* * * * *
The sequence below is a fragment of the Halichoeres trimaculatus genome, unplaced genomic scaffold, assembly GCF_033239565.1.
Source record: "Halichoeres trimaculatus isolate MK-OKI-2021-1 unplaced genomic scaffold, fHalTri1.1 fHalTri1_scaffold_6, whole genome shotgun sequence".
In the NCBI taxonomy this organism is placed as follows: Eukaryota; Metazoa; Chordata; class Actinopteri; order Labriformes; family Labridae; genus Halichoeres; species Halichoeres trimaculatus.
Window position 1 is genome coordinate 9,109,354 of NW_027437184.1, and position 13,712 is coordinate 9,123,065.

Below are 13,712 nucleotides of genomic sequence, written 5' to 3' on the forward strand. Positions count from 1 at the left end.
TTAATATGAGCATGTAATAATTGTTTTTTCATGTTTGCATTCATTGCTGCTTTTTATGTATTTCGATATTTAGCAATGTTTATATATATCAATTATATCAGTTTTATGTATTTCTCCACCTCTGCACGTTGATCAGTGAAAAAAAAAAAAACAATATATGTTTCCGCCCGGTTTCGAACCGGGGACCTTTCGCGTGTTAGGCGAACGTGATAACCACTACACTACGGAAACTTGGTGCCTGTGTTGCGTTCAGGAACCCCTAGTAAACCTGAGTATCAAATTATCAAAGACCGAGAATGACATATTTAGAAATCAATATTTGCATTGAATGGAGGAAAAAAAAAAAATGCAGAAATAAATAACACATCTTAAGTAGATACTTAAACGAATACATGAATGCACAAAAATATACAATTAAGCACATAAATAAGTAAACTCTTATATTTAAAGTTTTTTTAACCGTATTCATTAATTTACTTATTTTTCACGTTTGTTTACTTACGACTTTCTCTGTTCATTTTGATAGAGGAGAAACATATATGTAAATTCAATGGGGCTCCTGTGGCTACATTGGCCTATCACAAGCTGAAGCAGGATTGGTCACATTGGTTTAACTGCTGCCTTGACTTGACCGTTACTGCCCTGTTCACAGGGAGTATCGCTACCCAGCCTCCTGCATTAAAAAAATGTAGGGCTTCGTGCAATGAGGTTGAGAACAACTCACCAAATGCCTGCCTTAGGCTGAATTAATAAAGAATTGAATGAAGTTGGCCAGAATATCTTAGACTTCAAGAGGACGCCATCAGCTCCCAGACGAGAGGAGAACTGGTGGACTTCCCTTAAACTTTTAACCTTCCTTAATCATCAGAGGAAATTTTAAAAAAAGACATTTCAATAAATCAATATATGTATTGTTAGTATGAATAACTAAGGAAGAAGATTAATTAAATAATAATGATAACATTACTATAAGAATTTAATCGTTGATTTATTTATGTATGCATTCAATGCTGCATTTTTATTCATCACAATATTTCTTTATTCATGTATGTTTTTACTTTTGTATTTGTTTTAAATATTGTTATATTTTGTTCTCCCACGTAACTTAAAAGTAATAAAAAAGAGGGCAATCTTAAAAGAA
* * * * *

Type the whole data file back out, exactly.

The sequence below is a fragment of the Halichoeres trimaculatus genome, unplaced genomic scaffold, assembly GCF_033239565.1.
Source record: "Halichoeres trimaculatus isolate MK-OKI-2021-1 unplaced genomic scaffold, fHalTri1.1 fHalTri1_scaffold_6, whole genome shotgun sequence".
In the NCBI taxonomy this organism is placed as follows: Eukaryota; Metazoa; Chordata; class Actinopteri; order Labriformes; family Labridae; genus Halichoeres; species Halichoeres trimaculatus.
Window position 1 is genome coordinate 9,109,354 of NW_027437184.1, and position 13,712 is coordinate 9,123,065.

Below are 13,712 nucleotides of genomic sequence, written 5' to 3' on the forward strand. Positions count from 1 at the left end.
TTAATATGAGCATGTAATAATTGTTTTTTCATGTTTGCATTCATTGCTGCTTTTTATGTATTTCGATATTTAGCAATGTTTATATATATCAATTATATCAGTTTTATGTATTTCTCCACCTCTGCACGTTGATCAGTGAAAAAAAAAAAAACAATATATGTTTCCGCCCGGTTTCGAACCGGGGACCTTTCGCGTGTTAGGCGAACGTGATAACCACTACACTACGGAAACTTGGTGCCTGTGTTGCGTTCAGGAACCCCTAGTAAACCTGAGTATCAAATTATCAAAGACCGAGAATGACATATTTAGAAATCAATATTTGCATTGAATGGAGGAAAAAAAAAAAATGCAGAAATAAATAACACATCTTAAGTAGATACTTAAACGAATACATGAATGCACAAAAATATACAATTAAGCACATAAATAAGTAAACTCTTATATTTAAAGTTTTTTTAACCGTATTCATTAATTTACTTATTTTTCACGTTTGTTTACTTACGACTTTCTCTGTTCATTTTGATAGAGGAGAAACATATATGTAAATTCAATGGGGCTCCTGTGGCTACATTGGCCTATCACAAGCTGAAGCAGGATTGGTCACATTGGTTTAACTGCTGCCTTGACTTGACCGTTACTGCCCTGTTCACAGGGAGTATCGCTACCCAGCCTCCTGCATTAAAAAAATGTAGGGCTTCGTGCAATGAGGTTGAGAACAACTCACCAAATGCCTGCCTTAGGCTGAATTAATAAAGAATTGAATGAAGTTGGCCAGAATATCTTAGACTTCAAGAGGACGCCATCAGCTCCCAGACGAGAGGAGAACTGGTGGACTTCCCTTAAACTTTTAACCTTCCTTAATCATCAGAGGAAATTTTAAAAAAAGACATTTCAATAAATCAATATATGTATTGTTAGTATGAATAACTAAGGAAGAAGATTAATTAAATAATAATGATAACATTACTATAAGAATTTAATCGTTGATTTATTTATGTATGCATTCAATGCTGCATTTTTATTCATCACAATATTTCTTTATTCATGTATGTTTTTACTTTTGTATTTGTTTTAAATATTGTTATATTTTGTTCTCCCACGTAACTTAAAAGTAATAAAAAAGAGGGCAATCTTAAAAGAA